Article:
Initiate
19 Posts
I have been learning about flow and fiero from the references and videos suggested in this MOOC and found them very helpful. What I am wondering is what the feeling is that one gets from doing a great dance routine in Zumba or from running a marathon. Do these concepts apply to those experiences as well?

Maryanne
http://eduwebtools.blogspot.com/
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#6415500 Jul 19, 2012 at 01:14 PM
Curator
69 Posts
Maryanne,
I can't speak for fiero, but flow coulld certainly be experienced in a great dance routine or running. Here is a link to an article on Bernie DeKoven's website Deepfun. It speaks of flow and flow that is shared by more than one person as in a dance.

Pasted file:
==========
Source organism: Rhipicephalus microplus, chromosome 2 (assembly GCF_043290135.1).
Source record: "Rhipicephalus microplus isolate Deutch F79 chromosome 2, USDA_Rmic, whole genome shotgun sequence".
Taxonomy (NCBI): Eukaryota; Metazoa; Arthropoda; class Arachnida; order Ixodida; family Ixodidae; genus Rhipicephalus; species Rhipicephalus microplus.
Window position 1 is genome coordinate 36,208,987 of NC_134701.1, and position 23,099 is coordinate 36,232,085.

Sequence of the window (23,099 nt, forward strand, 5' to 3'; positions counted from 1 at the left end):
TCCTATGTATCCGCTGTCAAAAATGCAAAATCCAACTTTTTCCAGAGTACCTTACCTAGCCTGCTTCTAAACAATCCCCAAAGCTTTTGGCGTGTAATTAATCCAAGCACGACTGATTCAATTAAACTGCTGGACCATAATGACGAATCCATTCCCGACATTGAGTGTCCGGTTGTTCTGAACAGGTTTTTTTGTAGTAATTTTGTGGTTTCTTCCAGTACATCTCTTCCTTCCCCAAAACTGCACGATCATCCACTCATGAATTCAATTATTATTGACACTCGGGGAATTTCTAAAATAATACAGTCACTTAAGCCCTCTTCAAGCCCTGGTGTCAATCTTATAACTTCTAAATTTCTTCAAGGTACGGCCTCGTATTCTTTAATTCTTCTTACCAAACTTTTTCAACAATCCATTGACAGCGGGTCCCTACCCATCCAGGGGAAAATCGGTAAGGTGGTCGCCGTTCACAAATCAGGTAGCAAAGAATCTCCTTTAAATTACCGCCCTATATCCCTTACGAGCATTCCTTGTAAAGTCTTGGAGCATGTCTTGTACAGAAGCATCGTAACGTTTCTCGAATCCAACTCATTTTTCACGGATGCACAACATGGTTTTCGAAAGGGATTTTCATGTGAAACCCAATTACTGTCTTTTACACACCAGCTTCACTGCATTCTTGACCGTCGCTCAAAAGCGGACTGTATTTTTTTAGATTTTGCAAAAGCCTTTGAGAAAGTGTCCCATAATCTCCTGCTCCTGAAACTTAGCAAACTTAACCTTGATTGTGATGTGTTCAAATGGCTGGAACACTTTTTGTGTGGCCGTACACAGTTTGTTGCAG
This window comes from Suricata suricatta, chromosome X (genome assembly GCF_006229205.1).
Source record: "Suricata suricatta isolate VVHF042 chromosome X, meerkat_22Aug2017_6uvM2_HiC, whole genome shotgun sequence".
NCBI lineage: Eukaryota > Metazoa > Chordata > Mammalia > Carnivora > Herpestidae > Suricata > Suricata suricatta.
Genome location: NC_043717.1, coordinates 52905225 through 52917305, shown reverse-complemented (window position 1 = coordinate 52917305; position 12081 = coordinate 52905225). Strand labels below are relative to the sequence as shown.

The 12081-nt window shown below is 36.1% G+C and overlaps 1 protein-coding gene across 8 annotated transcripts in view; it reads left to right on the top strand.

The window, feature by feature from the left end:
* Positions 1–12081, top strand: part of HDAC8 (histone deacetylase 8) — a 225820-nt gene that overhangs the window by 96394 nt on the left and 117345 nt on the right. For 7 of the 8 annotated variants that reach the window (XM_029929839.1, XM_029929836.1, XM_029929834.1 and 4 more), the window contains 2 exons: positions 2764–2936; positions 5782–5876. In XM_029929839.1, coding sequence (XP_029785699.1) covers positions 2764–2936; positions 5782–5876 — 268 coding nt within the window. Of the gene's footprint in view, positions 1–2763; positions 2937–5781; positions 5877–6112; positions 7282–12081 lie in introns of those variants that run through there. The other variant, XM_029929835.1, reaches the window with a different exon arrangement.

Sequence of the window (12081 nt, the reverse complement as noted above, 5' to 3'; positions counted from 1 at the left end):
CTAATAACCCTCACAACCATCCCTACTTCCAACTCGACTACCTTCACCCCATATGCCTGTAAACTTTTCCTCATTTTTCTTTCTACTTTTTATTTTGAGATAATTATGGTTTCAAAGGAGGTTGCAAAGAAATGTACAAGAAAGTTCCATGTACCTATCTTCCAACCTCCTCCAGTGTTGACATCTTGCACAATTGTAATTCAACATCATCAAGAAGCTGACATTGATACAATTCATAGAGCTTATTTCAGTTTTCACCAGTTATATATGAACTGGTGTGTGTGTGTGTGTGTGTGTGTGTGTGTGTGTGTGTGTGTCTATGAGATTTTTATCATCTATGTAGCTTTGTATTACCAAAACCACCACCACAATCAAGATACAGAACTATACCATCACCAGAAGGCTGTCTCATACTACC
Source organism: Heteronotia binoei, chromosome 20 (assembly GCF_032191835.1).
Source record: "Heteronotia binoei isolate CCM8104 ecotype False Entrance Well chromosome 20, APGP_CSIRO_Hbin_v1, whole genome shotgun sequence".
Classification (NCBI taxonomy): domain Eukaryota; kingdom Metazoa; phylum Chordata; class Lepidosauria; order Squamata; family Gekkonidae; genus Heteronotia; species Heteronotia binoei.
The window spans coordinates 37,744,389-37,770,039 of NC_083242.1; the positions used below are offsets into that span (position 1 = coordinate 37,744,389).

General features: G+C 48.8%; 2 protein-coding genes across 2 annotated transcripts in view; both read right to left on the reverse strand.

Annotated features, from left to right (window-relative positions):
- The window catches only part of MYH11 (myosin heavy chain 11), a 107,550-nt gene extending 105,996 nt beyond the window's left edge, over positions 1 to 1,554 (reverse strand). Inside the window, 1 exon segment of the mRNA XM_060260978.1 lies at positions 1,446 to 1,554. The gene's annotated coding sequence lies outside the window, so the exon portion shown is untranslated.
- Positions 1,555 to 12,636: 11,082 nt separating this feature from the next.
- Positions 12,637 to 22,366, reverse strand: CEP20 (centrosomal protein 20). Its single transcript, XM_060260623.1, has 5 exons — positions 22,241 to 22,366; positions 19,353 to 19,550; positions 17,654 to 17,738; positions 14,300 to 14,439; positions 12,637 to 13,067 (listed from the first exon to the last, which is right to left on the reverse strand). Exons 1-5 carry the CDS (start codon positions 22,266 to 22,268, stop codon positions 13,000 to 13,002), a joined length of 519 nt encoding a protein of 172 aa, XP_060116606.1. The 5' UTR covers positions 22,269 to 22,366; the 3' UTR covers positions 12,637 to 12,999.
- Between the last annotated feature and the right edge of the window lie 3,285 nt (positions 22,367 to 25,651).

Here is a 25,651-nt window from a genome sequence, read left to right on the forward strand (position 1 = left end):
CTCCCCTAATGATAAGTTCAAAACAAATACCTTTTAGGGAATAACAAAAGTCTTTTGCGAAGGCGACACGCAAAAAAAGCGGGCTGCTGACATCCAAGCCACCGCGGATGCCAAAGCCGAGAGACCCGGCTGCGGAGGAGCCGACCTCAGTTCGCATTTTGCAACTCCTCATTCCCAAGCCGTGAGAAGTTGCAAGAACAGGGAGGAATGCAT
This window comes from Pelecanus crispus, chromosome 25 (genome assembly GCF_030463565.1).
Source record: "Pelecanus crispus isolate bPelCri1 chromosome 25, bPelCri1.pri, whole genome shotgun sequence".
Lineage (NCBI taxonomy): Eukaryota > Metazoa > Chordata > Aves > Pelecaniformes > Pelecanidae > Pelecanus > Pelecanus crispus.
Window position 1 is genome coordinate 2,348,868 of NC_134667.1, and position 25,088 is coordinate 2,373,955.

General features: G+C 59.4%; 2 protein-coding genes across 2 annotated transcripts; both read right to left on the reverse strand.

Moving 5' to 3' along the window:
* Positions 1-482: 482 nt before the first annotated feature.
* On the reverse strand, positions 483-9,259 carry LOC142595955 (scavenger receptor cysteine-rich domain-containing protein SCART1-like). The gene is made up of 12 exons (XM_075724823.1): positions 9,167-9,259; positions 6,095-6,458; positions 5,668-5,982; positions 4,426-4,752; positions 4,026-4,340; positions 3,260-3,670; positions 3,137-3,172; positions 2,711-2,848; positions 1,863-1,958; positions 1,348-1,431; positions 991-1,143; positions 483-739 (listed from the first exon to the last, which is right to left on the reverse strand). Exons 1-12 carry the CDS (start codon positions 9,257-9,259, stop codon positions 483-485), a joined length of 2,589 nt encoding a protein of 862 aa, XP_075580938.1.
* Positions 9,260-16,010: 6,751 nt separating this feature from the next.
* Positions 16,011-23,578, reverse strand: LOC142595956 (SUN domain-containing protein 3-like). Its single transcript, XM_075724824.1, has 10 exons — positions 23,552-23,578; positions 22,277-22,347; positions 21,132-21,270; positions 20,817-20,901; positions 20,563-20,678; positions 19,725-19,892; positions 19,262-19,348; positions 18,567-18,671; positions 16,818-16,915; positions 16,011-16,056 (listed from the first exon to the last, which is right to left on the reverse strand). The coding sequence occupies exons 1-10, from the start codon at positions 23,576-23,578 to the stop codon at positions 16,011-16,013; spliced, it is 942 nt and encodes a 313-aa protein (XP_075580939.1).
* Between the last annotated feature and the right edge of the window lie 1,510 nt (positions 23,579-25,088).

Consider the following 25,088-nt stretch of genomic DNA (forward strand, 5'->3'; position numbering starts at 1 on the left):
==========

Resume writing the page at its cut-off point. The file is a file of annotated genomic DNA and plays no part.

#6415282 anciana wrote:

I have been learning about flow and fiero from the references and videos suggested in this MOOC and found them very helpful. What I am wondering is what the feeling is that one gets from doing a great dance routine in Zumba or from running a marathon. Do these concepts apply to those experiences as well?

Maryanne
http://eduwebtools.blogspot.com/

**************************************************
Twitter: @chris_saeger
Profile: http://www.nasaga.org/profile/chrissaeger
Course Dashboard: http://www.netvibes.com/csaeger#Game_Mooc
**************************************************
in the beginner's mind the possibilities are many.
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#6415748 Jul 19, 2012 at 02:05 PM
Cataclysmic
128 Posts
Perhaps slightly off topic (language geek moment)- I don't recall if any of the readings talked about this, but Fiero in italian is "proud" (as in "I am proud to have won the championship" or "I am proud that my kid got an A in math"). I wonder if this is where the term (as used in our case) originates :)
--------
Feel free to call me "AK"
Blog: http://idstuff.blogspot.com
LinkedIn Profile: http://www.linkedin.com/in/koutropoulos